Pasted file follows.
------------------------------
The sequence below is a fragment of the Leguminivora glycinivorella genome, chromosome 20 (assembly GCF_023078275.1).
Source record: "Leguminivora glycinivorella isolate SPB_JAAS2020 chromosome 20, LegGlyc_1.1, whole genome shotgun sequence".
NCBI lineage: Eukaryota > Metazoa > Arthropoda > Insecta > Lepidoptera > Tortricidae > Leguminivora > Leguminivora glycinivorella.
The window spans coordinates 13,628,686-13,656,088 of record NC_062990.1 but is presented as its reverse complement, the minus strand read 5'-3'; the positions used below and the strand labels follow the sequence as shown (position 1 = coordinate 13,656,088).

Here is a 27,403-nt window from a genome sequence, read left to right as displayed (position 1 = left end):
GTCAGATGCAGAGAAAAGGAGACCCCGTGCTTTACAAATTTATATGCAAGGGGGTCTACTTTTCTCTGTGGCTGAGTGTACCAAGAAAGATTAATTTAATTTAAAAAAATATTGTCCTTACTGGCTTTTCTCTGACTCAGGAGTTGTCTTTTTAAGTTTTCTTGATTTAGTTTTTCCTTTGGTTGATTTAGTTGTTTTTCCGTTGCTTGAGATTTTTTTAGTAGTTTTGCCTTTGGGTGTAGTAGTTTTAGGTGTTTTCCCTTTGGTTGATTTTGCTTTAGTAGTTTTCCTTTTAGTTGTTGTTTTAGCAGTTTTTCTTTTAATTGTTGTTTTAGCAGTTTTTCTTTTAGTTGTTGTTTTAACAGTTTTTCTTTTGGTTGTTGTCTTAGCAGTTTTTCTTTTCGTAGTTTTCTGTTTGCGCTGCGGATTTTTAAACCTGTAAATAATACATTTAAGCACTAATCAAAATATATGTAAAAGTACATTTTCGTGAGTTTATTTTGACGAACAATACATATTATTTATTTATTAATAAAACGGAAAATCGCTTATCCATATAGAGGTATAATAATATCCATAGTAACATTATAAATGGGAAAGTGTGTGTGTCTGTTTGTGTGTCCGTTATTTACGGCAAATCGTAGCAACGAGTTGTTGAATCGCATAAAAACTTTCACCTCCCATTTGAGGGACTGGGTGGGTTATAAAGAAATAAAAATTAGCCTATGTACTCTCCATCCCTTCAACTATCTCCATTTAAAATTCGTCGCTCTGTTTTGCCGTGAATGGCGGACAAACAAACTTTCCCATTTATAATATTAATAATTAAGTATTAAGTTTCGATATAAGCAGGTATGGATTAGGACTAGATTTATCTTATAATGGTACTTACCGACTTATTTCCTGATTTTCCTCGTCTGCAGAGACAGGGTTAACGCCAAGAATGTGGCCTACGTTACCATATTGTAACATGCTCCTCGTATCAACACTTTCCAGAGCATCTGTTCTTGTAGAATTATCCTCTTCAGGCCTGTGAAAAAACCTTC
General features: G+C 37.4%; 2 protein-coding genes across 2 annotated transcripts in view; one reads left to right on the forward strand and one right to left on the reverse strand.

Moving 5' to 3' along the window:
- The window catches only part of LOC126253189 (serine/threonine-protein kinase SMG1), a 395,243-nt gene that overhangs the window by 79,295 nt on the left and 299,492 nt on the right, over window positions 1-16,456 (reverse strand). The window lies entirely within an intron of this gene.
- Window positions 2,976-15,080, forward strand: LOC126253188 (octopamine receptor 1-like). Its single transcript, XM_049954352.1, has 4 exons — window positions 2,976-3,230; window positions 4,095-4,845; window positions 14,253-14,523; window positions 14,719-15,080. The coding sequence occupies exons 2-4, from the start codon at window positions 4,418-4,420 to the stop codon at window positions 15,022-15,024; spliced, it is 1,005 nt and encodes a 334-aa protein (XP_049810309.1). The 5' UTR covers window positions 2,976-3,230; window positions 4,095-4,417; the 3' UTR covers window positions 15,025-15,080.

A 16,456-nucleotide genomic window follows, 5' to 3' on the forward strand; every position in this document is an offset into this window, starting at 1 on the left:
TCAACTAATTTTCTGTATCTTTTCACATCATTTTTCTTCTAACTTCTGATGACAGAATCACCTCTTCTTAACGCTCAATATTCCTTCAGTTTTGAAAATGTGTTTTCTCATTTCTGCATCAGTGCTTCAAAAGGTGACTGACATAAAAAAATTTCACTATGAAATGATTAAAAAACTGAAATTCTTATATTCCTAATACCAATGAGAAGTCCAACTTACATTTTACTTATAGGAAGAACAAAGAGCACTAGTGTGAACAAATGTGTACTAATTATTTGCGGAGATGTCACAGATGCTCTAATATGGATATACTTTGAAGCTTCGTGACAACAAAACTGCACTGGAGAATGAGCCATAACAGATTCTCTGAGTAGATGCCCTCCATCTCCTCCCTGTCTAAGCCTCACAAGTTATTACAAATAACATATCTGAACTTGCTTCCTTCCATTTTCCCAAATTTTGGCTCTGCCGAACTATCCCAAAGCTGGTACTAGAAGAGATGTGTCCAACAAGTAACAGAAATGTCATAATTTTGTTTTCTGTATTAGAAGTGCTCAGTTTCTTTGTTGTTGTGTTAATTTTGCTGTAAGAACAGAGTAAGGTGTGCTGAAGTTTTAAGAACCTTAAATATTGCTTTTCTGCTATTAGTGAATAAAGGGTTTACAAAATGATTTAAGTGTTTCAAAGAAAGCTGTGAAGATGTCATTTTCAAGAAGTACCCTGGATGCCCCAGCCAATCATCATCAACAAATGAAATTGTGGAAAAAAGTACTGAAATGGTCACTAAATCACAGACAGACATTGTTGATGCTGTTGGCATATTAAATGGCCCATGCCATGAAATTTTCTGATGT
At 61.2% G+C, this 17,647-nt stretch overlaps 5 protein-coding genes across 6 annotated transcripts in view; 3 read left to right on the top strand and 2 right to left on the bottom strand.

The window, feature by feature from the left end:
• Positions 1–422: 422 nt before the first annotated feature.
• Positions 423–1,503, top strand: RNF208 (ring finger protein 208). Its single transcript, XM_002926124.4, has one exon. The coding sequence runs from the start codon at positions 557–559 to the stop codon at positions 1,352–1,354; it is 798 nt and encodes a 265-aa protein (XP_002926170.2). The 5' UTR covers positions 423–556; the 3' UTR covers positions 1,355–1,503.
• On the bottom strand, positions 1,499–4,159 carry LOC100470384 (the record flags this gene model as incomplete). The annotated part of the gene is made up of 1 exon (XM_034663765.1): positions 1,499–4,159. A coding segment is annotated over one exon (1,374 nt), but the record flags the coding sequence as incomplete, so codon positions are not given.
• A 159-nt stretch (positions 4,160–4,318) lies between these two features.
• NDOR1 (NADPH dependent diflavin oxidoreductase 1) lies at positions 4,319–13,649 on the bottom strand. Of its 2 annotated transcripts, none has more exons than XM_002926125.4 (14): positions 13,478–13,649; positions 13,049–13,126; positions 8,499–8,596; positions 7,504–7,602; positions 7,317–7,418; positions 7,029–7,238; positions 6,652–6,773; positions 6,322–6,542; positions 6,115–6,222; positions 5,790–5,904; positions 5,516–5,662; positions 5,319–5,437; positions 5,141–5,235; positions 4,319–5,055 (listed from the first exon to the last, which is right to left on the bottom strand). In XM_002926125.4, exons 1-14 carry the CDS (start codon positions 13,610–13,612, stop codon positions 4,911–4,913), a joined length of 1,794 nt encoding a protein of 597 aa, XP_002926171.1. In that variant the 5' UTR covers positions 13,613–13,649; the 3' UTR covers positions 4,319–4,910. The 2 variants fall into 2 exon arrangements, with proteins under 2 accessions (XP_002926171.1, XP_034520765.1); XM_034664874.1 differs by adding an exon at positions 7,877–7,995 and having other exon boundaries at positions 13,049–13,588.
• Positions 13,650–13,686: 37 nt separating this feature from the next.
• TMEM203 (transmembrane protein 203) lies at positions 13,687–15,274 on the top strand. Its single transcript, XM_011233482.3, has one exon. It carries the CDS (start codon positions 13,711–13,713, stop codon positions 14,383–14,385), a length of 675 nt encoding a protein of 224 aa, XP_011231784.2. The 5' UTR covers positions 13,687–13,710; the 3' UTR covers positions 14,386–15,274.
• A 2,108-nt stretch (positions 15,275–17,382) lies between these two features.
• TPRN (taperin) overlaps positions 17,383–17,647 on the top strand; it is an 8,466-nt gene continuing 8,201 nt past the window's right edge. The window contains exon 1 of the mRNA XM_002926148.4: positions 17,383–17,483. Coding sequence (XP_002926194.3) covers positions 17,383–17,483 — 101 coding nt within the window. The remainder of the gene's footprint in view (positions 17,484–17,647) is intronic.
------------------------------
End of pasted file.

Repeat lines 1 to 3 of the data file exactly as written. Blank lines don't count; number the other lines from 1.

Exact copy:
The sequence below is a fragment of the Leguminivora glycinivorella genome, chromosome 20 (assembly GCF_023078275.1).
Source record: "Leguminivora glycinivorella isolate SPB_JAAS2020 chromosome 20, LegGlyc_1.1, whole genome shotgun sequence".
NCBI lineage: Eukaryota > Metazoa > Arthropoda > Insecta > Lepidoptera > Tortricidae > Leguminivora > Leguminivora glycinivorella.